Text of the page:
JPMorgan Chase strategists, for one, are warning we shouldn’t read too much into that. No, they say, the falling yields do not mean the inflation storm clouds will blow out of town any time soon.

Apparently, tech bulls didn’t get that message. They have once again piled into tech stocks as bond yields retreat. That may explain the Nasdaq’s recent return to record territory.

Remember: low-profit, high-growth tech stocks are viewed as particularly vulnerable to rising prices. And the data is sending clear warning signals: we’re in the middle of one of the most inflationary runs since World War II. But at the same time, yields are falling.

Yeah, I know. Strange.

I’ve read a lot of markets data in recent months. I don’t recall anybody forecasting that a surge in prices would lead to a rally in bonds, that would then kick off a mini bull run in tech stocks.

I’m not going to try to explain how we go from 8.3% inflation rate (see chart above) to an everthing’s-great rally.

But I will leave you with this nugget, which stood out from a recent BofA Securities report on the markets:

Heard on the Street: Nobody knows how to trade inflation, everybody knows how to trade “don’t fight the Fed.”



A little followup to yesterday’s Postscript. After I sent the Bull Sheet out yesterday morning, I put on a clean, pressed shirt and Zoomed with the good people of Kolwezi, DR Congo. Joining us was a fabulous panel of experts from Amnesty International, the OECD, and Bon Pasteur Kolwezi.

They spoke candidly about the planet’s perilously broken supply chain of precious metals. Why broken? Because there are still many children toiling in the mines, risking so much to get these minerals to the global market, which then go into our laptops and car batteries.

As promised, I’m sharing the link to the recorded webinar here. I know everyone is really busy, but if you have a few minutes to spare today, I recommend you watch the brief testimonial from Mary. Some 63 million girls worldwide are caught in the trap of child labor. But not Mary! She used to work in the copper and cobalt mines, doing back-breaking work for pennies a day. But not anymore.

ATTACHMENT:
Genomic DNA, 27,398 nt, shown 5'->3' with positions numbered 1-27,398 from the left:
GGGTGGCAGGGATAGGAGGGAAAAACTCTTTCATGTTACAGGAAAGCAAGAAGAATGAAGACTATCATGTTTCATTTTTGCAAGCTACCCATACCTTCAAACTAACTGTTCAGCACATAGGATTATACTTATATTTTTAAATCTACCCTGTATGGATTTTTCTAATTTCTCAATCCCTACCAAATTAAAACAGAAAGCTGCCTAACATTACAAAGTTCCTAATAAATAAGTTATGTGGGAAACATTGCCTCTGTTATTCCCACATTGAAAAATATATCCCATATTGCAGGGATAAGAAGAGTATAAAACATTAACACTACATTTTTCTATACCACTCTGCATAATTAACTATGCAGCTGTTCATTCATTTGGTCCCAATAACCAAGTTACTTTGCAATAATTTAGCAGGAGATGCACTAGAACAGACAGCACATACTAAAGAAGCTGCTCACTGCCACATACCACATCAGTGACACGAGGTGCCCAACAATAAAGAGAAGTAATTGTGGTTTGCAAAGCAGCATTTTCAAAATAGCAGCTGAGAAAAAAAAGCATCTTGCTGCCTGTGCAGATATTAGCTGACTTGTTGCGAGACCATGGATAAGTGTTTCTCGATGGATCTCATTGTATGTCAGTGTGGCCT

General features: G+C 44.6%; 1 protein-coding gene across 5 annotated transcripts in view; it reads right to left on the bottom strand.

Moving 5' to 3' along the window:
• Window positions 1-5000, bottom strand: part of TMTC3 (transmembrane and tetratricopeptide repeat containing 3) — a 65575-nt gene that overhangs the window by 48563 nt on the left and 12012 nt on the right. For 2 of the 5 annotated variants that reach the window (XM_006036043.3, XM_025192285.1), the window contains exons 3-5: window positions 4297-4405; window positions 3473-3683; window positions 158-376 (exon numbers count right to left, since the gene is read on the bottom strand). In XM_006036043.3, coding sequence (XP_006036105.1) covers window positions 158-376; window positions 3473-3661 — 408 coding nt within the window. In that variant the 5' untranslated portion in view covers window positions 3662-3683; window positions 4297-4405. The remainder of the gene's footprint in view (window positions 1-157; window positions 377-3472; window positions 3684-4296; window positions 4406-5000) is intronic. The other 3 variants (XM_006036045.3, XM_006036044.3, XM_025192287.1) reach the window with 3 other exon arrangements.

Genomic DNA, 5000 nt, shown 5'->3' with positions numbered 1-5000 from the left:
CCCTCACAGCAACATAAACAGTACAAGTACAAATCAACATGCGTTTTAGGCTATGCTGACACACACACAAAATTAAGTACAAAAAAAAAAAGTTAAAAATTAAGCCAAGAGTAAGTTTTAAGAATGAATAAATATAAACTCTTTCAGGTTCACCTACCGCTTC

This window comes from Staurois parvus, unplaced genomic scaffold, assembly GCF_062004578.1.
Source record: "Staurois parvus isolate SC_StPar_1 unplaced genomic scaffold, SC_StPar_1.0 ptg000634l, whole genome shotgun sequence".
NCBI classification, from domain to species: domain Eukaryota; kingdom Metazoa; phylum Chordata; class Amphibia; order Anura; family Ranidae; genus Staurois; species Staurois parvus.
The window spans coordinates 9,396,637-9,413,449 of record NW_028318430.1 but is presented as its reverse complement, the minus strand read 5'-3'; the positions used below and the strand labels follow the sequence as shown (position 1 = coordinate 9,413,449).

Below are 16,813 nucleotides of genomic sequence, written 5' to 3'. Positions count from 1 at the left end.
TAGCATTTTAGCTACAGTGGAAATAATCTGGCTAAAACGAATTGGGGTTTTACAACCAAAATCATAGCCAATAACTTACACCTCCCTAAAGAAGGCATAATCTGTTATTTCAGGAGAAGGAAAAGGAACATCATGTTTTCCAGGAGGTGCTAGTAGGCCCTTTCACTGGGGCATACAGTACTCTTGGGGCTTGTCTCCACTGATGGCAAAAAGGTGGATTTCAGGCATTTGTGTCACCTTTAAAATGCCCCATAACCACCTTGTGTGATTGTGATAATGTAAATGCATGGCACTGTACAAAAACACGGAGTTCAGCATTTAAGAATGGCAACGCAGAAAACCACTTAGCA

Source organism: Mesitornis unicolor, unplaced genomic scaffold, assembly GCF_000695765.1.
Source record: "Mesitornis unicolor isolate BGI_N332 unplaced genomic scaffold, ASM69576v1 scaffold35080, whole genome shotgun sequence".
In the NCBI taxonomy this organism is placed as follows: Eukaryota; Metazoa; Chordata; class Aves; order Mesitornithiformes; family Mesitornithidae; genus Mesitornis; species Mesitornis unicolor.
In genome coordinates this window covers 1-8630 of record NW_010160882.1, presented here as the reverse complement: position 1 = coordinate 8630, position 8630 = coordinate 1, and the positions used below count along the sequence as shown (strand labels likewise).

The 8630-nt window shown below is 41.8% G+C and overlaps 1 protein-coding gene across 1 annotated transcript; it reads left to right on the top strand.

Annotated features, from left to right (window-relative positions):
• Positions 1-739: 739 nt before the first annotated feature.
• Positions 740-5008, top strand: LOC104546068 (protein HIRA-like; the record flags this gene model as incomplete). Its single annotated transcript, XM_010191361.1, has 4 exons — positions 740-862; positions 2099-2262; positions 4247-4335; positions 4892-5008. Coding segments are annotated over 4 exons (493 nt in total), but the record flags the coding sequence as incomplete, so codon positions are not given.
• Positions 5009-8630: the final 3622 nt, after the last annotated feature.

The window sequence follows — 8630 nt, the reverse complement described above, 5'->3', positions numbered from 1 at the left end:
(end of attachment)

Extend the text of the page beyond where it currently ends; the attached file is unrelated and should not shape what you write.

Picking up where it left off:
Today, Mary is in school. She’s studying hard. She has big dreams. Like any other 15-year-old.

You can pick up her story at about the 7-minute mark.

Bernhard Warner

As always, you can write to or reply to this email with suggestions and feedback.

Today's reads

The million-dollar tweet. When Elon Musk tweeted over the weekend that Tesla would consider taking Bitcoin in payment for its EVs, the cryptocurrency soared, and garnered Tesla itself a huge windfall. How big? Fortune's Shawn Tully calculates a cool $143 million

Trading warning. Jamie Dimon surprised the markets yesterday when he warned that JPMorgan Chase's trading revenue would be way softer than expected. That's a sign that the rah-rah pandemic-era trading boom is peaking.

Impenetrable. One of the hottest commodities of the past year is good old steel with the the NYSE Arca Steel Index up more than 35% this year. Yesterday may have been a rough session for the metals in general, but UBS is still bullish on steel with prices expected to rally well into 2022, they say. 

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A cocktail of ingredients is sending house prices to unprecedented levels worldwide.

That's Bloomberg economist Niraj Shah who warns that rock-bottom interest rates, trillions in fiscal stimulus, lockdown savings, plus a constrained supply of homes matched with big hopes for a stellar recovery are fueling a global bubble in housing prices.